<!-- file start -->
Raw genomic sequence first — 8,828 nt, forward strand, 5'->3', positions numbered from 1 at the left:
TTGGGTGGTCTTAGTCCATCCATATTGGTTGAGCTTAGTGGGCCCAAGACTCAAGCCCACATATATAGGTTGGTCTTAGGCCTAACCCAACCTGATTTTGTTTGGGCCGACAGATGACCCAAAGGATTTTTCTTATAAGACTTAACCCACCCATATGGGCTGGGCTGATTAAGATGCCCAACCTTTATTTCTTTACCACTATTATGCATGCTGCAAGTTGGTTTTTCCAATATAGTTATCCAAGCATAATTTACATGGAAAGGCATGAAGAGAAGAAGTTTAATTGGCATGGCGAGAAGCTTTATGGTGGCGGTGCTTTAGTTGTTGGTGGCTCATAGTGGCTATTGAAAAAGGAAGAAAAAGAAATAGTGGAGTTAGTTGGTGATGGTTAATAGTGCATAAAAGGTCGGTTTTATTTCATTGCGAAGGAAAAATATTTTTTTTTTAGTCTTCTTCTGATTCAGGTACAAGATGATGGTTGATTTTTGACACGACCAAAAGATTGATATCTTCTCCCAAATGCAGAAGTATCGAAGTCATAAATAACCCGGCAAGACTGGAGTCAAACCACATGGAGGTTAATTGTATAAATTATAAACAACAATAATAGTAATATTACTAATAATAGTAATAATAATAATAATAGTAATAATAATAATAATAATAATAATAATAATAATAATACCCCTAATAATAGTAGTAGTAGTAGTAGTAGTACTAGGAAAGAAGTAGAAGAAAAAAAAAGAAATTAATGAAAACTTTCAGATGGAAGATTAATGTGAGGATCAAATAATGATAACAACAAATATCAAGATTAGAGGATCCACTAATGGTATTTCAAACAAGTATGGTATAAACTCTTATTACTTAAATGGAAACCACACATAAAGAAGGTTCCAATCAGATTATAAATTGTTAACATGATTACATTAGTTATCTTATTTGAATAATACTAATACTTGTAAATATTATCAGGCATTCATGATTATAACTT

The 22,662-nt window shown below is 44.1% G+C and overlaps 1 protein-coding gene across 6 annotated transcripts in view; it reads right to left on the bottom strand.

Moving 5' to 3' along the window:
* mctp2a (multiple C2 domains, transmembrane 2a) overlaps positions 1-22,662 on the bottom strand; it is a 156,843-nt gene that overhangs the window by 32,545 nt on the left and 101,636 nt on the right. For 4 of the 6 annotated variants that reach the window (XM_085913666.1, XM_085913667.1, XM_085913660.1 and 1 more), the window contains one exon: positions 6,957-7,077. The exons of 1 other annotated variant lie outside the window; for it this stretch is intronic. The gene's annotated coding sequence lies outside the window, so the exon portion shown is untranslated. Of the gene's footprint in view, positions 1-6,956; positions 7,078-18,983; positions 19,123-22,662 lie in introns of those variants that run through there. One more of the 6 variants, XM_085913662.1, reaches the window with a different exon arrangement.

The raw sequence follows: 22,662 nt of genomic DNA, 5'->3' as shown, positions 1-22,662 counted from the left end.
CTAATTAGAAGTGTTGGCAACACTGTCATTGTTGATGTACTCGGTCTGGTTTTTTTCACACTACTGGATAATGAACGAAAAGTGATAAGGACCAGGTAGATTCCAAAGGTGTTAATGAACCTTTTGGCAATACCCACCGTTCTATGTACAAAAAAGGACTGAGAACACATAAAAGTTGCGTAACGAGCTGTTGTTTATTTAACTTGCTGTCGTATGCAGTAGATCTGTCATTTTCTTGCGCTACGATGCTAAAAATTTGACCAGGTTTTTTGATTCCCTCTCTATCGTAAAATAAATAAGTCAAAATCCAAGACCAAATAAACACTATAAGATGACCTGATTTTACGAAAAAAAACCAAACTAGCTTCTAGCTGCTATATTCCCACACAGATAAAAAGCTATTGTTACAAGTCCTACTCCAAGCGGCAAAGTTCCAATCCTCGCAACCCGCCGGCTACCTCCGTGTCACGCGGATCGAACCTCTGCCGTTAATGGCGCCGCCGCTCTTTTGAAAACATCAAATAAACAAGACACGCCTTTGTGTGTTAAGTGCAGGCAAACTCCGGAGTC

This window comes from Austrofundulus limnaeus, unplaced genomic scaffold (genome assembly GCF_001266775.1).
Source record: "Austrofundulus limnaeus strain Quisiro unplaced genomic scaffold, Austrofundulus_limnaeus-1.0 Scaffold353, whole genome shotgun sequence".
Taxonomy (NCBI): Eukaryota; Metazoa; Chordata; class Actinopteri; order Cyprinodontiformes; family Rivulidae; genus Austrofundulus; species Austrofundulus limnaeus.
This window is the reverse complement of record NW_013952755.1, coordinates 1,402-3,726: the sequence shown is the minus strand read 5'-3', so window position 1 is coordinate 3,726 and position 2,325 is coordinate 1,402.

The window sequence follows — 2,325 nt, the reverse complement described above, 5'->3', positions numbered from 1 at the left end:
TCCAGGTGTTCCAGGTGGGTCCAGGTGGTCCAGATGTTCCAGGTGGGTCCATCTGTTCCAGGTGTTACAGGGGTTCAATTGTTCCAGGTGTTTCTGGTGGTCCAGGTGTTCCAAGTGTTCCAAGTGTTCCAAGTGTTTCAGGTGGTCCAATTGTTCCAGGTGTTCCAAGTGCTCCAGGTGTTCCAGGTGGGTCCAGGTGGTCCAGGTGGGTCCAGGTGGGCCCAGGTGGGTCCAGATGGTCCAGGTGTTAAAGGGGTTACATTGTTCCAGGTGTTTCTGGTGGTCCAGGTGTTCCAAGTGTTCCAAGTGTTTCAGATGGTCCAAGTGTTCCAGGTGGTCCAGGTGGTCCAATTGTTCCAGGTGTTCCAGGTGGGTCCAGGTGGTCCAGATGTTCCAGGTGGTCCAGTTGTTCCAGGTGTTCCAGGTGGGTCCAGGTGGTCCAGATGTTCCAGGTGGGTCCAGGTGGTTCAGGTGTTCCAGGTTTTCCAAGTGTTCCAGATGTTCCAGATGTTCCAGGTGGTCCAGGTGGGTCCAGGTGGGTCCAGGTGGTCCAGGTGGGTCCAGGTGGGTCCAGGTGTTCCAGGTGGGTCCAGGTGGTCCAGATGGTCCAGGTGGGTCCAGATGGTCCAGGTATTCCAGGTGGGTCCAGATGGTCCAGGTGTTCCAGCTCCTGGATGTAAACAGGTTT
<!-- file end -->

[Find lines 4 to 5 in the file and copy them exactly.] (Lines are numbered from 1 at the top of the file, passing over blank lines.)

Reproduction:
Moving 5' to 3' along the window:
* mctp2a (multiple C2 domains, transmembrane 2a) overlaps positions 1-22,662 on the bottom strand; it is a 156,843-nt gene that overhangs the window by 32,545 nt on the left and 101,636 nt on the right. For 4 of the 6 annotated variants that reach the window (XM_085913666.1, XM_085913667.1, XM_085913660.1 and 1 more), the window contains one exon: positions 6,957-7,077. The exons of 1 other annotated variant lie outside the window; for it this stretch is intronic. The gene's annotated coding sequence lies outside the window, so the exon portion shown is untranslated. Of the gene's footprint in view, positions 1-6,956; positions 7,078-18,983; positions 19,123-22,662 lie in introns of those variants that run through there. One more of the 6 variants, XM_085913662.1, reaches the window with a different exon arrangement.